Let's take a closer look at how we capture those two bytes now. The magic happens in the first argument given to unicode_only/2:

<<head::binary-size(2)>> <> tail

Elixir allows you to pattern match in the function head. This means that when unicode_only/2 is called, the first argument given will be pattern matched against this definition. For example, if we call the function like this:

original_string = "abc" <> <<0xFFFF::16>>
CleanString.unicode_only(original_string)

Then the following pattern match will be executed:

<<head::binary-size(2)>> <> tail = original_string

As mentioned above, this results in setting the variable head equal to the first two bytes of the string. Meanwhile, the tail variable is bound to the remainder of the string. Then, we use a guard clause to check if that variable is included in the @specials list.

If it is, we don't want to add it to the new clean string we're constructing. Instead, we want to add the replacement character:

@replacement_character <> new_string

Now we need to perform this same operation for the next character in the original string, and the next one, and so on. This is where recursion comes in. We will call unicode_only/2 again. This time with only the tail of the original string as a first argument, and the newly constructed clean string as a second argument:

unicode_only(tail, @replacement_character <> new_string)

In this way, we recursively pull the head off the string, until the string is empty. Now, we have a function head that runs when the first two bytes of the string are included in @specials.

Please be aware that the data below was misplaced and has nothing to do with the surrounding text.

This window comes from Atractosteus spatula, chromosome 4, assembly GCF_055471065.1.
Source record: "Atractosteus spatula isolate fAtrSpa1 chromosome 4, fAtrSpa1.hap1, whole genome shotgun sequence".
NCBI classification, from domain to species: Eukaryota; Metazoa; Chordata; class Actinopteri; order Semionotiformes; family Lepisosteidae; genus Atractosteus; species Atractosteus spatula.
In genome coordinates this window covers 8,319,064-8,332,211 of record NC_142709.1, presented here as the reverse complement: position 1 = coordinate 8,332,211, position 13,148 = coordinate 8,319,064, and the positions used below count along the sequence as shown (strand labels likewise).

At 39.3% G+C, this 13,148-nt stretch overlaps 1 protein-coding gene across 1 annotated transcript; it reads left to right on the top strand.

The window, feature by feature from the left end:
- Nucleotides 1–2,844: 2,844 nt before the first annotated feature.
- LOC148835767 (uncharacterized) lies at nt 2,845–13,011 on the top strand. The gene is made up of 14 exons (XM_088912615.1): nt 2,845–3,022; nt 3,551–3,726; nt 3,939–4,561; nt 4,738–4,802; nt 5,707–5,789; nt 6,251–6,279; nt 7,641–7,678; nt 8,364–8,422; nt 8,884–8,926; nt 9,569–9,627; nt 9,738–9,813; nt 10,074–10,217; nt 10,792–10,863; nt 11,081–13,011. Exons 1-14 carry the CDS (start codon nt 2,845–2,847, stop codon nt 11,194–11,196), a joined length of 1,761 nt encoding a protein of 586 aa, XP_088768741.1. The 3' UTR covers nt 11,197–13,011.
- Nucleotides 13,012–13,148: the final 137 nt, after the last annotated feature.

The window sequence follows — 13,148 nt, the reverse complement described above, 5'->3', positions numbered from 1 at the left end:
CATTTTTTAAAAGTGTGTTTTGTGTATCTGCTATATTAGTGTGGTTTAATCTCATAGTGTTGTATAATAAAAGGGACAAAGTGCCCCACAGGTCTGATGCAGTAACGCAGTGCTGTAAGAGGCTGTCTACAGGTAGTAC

Let's define another version of our function that will run when the first character isn't included there.

 def unicode_only(<<head::binary-size(1)>> <> tail, new_string) do
  new_string = head <> new_string
  unicode_only(tail, new_string)
end

Once again, we use binary pattern matching in the function head. This time, we pattern match the first argument given to unicode_only/2 against the following:

<<head::binary-size(1)>> <> tail

Here, we pull off the first byte of the string and set it equal to the head variable, and we set the remainder of the string equal to tail. We only want to grab the first byte of the string here because non-specials characters are represented by a single byte, for example:

iex> <<99>>
"c"

Moving our attention back to the function body, let's talk about how this function behaves. In the scenario where the first character is not included in @specials we do want to retain that character in our new string. So we add it to the head of the new string, like this:

head <> new_string

Then, we're ready to recursively call our function again, with the remaining tail of the original string and our updated new string:

unicode_only(tail, head <> new_string)

We're almost done. We just need a way to break out of our recursive loop when the time is right. When do we want to stop recursing? When we've processed every character in the original string. When this happens, the original string will be empty, and the first argument passed to unicode_only/2 in our recursive loop will be "". Let's implement that function head now, once again using pattern matching:

def unicode_only("", new_string), do: String.reverse(new_string)